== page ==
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Cracked Rocks
Oxford Geology Group logo

Oxfordshire's geological society since 1957


The Oxford Geology Group is a dynamic, growing and very active local geological society that has been in constant operation since 1957.


The Group exists for all geologists, Earth and planetary scientists, whether professional or amateur.  It is a way for enthusiasts of all ages to meet with people of similar interests through a programme of lectures and field meetings in Oxford and further afield. 


The Oxford Geology Group is a Charitable Incorporated Organisation (CIO) - a registered charity in England & Wales.


Our charity number is 1175367.   READ MORE ABOUT HOW OGG IS GOVERNED >

How it all began

In 1956 Mr J.M.Edmonds, a lecturer in the Department of Geology and Curator of the geological collections in the Museum of Natural History, circulated a letter to gauge potential interest in ‘an informal Geology Group in Oxford  for anyone interested in but not necessarily knowledgeable about the subject’.  This resulted in the founding of the Oxford Geology Group at a meeting on 24th January 1957 in the Department of Geology and Mineralogy.  At this first gathering 67 members were present including Oxford academics, business men dealing with stone and aggregates, and ordinary people interested in learning about geology.  Mr H.C.H.Crawley, the City Water Engineer was invited to act as Chairman.  Mr Edmonds then gave a talk on the geology of Oxford, after which the meeting discussed various matters of business.  The subscription was set at a mere 5 shillings (25p) for the year so as not to discourage prospective members from joining, and it remains at a comparably low level.


From the start the programme of activities has comprised both lectures and field excursions.  The outings not only provide the ‘hands on’ experience necessary for a full understanding of geology but are pleasant social occasions as well.  Some of the earliest quarry visits are recorded in films.  They picture the gents strolling about in three piece tweed suits and trilby hats while the long-skirted ladies carry both a hammer and a handbag.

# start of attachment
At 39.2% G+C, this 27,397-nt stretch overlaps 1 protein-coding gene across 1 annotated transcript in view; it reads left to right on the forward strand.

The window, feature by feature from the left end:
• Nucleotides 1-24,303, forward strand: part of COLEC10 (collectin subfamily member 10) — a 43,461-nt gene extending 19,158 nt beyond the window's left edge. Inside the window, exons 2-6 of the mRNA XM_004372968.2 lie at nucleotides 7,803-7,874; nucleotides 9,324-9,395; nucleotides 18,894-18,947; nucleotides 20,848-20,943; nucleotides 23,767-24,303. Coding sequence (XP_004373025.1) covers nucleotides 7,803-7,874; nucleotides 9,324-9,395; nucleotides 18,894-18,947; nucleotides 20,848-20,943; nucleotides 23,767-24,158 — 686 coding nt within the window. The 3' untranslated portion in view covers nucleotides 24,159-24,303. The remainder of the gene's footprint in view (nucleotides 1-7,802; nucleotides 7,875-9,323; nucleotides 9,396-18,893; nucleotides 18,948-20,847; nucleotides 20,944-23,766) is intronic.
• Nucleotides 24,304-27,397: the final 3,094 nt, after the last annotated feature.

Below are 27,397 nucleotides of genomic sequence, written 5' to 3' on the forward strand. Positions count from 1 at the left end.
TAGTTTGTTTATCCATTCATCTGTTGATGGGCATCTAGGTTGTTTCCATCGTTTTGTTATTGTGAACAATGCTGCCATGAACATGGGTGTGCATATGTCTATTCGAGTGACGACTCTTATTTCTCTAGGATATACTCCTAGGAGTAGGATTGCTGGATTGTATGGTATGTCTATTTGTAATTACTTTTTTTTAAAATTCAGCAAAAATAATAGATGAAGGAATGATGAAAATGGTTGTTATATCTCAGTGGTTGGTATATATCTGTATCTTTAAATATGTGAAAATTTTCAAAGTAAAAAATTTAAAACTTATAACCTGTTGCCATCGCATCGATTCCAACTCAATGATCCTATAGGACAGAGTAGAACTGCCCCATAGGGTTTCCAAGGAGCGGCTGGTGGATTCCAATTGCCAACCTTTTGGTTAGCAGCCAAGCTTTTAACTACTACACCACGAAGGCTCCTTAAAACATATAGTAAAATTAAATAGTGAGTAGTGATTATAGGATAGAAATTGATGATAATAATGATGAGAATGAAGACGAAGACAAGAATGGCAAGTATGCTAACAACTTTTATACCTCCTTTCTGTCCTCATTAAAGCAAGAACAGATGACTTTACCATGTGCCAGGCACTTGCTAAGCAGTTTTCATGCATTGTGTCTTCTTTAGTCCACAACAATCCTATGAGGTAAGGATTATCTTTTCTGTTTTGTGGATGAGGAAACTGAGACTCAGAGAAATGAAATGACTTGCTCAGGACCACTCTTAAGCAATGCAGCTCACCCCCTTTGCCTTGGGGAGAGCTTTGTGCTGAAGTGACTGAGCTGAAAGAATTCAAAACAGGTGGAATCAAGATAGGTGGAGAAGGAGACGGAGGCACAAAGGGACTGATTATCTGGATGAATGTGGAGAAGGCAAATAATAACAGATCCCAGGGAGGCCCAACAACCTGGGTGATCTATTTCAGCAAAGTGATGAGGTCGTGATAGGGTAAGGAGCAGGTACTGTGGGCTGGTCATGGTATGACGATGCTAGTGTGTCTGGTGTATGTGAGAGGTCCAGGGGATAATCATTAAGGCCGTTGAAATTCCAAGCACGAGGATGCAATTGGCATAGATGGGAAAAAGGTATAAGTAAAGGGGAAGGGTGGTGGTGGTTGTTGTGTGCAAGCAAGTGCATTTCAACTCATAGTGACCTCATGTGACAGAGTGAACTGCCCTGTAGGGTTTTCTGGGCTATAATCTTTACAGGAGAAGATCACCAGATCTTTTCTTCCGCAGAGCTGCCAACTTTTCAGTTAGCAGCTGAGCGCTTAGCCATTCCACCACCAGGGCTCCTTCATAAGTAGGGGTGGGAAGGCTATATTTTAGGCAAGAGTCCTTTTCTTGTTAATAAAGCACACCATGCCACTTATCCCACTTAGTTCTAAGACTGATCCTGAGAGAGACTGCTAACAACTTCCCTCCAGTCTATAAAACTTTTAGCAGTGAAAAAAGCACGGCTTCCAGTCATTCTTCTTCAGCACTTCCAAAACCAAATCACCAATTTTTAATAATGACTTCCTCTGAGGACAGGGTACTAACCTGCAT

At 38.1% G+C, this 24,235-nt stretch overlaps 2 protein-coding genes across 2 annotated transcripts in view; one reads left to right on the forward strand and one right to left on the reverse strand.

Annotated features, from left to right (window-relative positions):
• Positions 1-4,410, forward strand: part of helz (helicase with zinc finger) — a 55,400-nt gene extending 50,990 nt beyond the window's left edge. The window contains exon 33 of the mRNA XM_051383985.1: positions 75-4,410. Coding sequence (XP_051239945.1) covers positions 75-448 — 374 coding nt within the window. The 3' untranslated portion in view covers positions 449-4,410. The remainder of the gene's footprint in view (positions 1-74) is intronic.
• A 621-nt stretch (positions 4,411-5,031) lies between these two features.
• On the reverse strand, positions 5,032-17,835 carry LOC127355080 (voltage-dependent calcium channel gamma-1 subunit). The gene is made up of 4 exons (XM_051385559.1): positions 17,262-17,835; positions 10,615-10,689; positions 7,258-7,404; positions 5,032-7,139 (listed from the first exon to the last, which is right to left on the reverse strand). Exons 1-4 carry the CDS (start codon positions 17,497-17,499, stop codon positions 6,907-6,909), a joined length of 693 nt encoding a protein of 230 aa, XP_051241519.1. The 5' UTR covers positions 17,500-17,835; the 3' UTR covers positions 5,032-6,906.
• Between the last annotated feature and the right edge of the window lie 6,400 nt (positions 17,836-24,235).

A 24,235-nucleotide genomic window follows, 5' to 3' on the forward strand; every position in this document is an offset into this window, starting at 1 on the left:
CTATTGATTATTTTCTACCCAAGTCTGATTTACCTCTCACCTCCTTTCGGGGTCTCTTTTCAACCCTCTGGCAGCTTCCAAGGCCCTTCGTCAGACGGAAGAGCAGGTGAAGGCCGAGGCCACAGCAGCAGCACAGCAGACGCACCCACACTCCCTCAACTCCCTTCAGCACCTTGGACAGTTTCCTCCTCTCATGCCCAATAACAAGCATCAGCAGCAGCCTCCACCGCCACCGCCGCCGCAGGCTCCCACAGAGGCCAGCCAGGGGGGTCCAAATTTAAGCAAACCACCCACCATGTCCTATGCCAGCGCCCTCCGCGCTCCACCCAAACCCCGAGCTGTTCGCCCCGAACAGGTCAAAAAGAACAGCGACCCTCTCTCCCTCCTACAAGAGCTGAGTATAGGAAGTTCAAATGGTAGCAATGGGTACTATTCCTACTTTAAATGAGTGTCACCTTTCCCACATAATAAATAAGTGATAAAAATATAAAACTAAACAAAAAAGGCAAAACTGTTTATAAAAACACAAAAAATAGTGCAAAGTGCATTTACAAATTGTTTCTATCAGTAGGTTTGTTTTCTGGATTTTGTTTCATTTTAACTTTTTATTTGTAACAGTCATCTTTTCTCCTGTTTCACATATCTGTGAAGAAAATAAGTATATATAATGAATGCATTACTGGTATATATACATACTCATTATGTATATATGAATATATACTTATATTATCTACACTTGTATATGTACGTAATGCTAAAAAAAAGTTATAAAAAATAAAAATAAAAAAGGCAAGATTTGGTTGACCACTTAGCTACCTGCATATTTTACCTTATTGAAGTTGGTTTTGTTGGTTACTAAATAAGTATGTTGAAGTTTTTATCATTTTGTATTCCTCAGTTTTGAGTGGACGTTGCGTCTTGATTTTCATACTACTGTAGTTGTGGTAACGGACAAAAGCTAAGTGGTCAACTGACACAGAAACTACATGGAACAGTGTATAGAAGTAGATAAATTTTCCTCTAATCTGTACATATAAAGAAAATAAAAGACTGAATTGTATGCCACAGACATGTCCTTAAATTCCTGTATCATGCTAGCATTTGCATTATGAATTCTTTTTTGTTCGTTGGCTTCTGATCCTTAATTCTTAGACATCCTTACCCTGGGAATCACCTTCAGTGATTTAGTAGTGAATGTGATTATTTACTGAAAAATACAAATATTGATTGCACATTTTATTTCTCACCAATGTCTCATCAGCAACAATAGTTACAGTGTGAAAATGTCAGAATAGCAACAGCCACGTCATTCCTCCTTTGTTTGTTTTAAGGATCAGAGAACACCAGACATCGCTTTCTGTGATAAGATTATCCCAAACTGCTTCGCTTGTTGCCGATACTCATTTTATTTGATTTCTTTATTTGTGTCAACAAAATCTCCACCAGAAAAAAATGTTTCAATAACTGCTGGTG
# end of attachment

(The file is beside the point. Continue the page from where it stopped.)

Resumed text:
Nowadays, although health and safety requirements impose a less relaxed attitude and make access to quarries more difficult, we still enjoy the fresh air and mud as we look at the rocks and learn.

OGG Today

The Oxford Geology Group is an dynamic and flourishing society with over 300 enthusiastic members, with an age range from 14 to 90 years.  Our membership includes every type of geologist from recreational fossil and mineral hunters to academic and professional geologists.  We have a programme which includes two monthly series of lectures (except in August), monthly field meetings,  residential field meetings, occasional expeditions abroad, and a series of workshops to help develop skills and knowledge.  In partnership with other organisations we help to maintain sites of geological importance.  Six georambles every year give OGG members and the wider public opportunity to visit sites around the county on foot to admire the geology, geomorphology and landscape.

OGG's Archives

Oxford Geology Group's archives have been curated and stored safely at the University of Oxford's Bodleian Library.

We have documents from the very earliest days of the society. We are also fortunate to have celluloid records of our first field meetings.


Some of the film footage, shot by H.C.H Crawley, includes images of our first president, L.R. Wager and the celebrated Oxford palaeoontlogist, Stuart McKerrow.

Our archives were curated by Dr Sue McClaughry, who liaised with our friends at the Bodleian Library to secure a permanent, safe home for this important slice of social history.

OGG Imprint

The Oxford Geology Group logo has evolved over the years.  

Since the get-go it has always featured the crossed hammers, often embellished with an ammonite.


The logo that has been in use for the past decade was designed by Paul-Austin Sargent.  It is roundal in form and features the crossed hammers. 


The crossed hammers demonstrate our interest in geology, the ox bull's head and stylised water suggest the place name of Oxford.


The tincture, or colour palate was considered and selected very carefully. Oxford blue (a dark azure) features heavily in the design and this is embellished with gold. The decal clearly signifies Oxford Geology Group, both in the clear, white type face and the iconography.

The Latin motto, Ex Saxis Scientia (knowledge from stones) was devised by Vice President, Professor Michael Winterbottom. 

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